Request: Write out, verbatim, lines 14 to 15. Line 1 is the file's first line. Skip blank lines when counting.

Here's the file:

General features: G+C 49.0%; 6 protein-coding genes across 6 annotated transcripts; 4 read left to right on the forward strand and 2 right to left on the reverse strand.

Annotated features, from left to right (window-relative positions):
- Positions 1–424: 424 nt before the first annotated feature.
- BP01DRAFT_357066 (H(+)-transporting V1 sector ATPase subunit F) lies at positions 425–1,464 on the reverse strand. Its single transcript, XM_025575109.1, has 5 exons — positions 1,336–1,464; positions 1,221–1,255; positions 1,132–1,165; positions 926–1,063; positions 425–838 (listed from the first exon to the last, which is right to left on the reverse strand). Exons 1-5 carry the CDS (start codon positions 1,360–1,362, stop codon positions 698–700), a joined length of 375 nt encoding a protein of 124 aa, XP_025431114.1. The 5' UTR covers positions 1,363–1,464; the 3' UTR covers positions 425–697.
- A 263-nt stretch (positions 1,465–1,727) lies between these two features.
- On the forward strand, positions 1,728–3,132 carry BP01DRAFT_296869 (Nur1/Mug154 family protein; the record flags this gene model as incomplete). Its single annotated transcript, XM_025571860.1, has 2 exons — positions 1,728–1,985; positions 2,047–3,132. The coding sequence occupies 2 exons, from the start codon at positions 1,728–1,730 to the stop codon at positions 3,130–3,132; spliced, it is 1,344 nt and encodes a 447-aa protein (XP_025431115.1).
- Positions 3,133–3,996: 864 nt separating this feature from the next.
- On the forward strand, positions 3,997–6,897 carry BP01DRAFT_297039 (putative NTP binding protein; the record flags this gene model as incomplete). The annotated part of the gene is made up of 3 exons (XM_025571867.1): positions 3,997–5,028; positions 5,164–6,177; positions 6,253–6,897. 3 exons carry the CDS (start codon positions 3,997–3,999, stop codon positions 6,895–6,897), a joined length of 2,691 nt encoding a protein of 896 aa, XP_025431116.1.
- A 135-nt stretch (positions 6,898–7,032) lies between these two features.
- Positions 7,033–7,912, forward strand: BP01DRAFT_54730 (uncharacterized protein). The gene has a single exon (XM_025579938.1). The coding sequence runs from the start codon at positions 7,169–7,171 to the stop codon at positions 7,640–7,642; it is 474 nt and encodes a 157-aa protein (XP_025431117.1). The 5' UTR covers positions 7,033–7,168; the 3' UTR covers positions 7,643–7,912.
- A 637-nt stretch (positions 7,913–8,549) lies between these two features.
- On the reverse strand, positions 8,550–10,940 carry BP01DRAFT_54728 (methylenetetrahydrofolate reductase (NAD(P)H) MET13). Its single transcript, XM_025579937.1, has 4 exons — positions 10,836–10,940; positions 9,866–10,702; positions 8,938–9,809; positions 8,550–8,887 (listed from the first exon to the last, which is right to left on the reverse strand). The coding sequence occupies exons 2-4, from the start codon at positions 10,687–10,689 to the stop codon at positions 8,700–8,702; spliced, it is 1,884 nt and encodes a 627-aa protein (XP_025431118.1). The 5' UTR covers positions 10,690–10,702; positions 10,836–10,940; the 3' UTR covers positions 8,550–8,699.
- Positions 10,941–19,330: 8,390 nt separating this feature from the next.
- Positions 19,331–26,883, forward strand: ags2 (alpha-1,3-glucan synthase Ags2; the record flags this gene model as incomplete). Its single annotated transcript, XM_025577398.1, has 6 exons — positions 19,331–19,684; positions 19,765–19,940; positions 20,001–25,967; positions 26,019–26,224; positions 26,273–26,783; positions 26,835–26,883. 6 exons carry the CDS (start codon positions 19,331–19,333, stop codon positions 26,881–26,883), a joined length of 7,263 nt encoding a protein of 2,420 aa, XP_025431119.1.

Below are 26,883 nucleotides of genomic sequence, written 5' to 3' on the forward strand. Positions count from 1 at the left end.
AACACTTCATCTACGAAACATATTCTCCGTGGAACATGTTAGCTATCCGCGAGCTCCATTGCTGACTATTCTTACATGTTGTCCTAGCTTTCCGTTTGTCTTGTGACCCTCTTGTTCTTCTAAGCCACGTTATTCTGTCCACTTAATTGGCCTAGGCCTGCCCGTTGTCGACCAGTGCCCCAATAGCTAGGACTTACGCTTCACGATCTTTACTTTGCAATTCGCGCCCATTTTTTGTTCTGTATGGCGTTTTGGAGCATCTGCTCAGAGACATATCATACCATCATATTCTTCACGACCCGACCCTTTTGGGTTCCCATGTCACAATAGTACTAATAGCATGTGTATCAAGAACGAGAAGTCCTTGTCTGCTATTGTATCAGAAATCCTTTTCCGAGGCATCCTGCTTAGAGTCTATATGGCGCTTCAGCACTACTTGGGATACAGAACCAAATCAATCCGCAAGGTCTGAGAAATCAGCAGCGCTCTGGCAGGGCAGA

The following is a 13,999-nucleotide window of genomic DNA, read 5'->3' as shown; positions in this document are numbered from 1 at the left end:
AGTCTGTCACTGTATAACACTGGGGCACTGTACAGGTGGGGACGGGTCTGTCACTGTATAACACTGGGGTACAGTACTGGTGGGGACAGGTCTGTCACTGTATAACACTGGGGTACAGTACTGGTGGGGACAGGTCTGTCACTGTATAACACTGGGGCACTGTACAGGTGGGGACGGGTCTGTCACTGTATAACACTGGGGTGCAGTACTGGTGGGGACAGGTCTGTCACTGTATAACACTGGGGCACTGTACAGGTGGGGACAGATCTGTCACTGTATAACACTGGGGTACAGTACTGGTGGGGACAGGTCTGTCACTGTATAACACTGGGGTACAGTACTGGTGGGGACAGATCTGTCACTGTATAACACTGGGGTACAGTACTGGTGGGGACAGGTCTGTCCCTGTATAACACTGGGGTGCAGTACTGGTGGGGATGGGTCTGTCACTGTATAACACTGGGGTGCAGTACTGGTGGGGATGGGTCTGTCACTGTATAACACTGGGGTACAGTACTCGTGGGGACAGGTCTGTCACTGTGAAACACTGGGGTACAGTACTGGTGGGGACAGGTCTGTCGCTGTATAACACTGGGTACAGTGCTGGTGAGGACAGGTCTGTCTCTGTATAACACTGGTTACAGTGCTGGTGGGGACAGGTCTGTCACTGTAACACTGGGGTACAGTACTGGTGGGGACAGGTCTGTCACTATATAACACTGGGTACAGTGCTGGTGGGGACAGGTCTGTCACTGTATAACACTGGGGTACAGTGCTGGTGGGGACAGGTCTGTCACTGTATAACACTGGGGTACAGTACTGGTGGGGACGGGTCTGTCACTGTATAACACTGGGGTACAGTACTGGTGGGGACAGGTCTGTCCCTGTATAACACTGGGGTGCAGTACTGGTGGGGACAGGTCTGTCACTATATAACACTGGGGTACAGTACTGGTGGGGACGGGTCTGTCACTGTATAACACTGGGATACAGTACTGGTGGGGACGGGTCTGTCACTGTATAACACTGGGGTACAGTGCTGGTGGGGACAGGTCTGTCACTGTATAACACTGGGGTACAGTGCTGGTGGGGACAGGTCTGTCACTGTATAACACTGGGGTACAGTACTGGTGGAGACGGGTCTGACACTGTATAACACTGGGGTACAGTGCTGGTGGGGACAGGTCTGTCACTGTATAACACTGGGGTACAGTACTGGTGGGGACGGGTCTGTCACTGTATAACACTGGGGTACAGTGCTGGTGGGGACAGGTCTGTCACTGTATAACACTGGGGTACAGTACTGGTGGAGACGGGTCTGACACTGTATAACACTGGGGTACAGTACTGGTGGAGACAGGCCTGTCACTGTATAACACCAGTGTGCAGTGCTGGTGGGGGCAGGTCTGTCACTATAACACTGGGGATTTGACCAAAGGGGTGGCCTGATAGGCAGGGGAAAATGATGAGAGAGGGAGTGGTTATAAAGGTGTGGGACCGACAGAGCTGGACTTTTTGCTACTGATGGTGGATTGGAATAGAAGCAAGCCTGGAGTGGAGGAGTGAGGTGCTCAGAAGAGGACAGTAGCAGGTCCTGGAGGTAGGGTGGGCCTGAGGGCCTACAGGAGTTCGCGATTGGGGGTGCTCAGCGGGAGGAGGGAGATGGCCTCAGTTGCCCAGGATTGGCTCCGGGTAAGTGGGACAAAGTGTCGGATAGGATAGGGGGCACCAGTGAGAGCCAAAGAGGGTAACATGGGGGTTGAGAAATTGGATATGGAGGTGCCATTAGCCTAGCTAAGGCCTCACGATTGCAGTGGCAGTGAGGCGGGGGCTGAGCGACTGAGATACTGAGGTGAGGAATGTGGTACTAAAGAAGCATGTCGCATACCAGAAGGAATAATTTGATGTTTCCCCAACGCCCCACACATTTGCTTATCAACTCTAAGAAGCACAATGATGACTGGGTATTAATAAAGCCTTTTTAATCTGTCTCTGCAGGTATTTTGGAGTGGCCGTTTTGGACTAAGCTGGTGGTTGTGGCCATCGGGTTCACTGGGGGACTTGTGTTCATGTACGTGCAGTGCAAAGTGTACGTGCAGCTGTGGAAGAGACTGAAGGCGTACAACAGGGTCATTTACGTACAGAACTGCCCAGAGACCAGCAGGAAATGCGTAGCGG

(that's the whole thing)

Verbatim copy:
- Positions 19,331–26,883, forward strand: ags2 (alpha-1,3-glucan synthase Ags2; the record flags this gene model as incomplete). Its single annotated transcript, XM_025577398.1, has 6 exons — positions 19,331–19,684; positions 19,765–19,940; positions 20,001–25,967; positions 26,019–26,224; positions 26,273–26,783; positions 26,835–26,883. 6 exons carry the CDS (start codon positions 19,331–19,333, stop codon positions 26,881–26,883), a joined length of 7,263 nt encoding a protein of 2,420 aa, XP_025431119.1.

Below are 26,883 nucleotides of genomic sequence, written 5' to 3' on the forward strand. Positions count from 1 at the left end.